Thus slogans like these were raised:
Amar bari, tomar bari, Naxalbari, Naxalbari (Your home, my home is Naxalbari)
Tomar nam, amar nam, Naxalbari, Vietnam (Your name, my name, Naxalbari, Vietnam)
Chin-er chairman, amader chairman (Chairman of China, Mao, is our chairman too)
Other slogans that had originated a little earlier were also popularised, like 'Jokhon-i janata chai bastra o khadya, Simante beje othe juddher badya' (Whenever people want clothes and food, war drums beat on the borders instead).
Lines from the Red Book (quotations from Mao's writings) were turned into slogans, and became the stuff of legendary posters, such as 'Women are half the sky', 'Students and youth are like the sun of eight or nine in the morning', 'Political power grows out of the barrel of a gun', 'Revolution is not a piece of embroidery or a piece of fine art, but the deployment of force by one class over another', etc.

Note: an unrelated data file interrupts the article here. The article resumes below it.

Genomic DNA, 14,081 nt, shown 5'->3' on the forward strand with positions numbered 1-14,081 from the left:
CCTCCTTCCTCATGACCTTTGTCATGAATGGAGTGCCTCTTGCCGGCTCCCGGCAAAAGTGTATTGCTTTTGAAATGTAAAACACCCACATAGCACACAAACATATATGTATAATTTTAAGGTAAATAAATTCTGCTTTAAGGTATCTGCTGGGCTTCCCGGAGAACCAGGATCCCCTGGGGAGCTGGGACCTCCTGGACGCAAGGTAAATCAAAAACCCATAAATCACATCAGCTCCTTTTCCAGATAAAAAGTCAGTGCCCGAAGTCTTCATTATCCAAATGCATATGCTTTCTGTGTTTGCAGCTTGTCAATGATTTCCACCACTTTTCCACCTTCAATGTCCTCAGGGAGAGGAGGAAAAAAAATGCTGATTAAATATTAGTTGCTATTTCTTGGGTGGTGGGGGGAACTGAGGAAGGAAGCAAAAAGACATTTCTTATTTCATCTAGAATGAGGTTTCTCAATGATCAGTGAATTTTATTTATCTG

These slogans, besides helping to mobilise the participants in a particular way, also created a world which challenged the very concept of politics practised then – hidebound, confined within a nationalistic and narrow imagination, parliamentary, docile, elite, chamber confabulation centric – and instead asked politics to be wide, adventurous, ethical, rebellious, and therefore, to a large extent, arrogant.
The proverbial prairie fire happened not because any god willed it, but along with the reality of unrest, these slogans and other rallying cries conjured up a world where people could think that the impossible could be made possible, heaven could be made to appear in this world.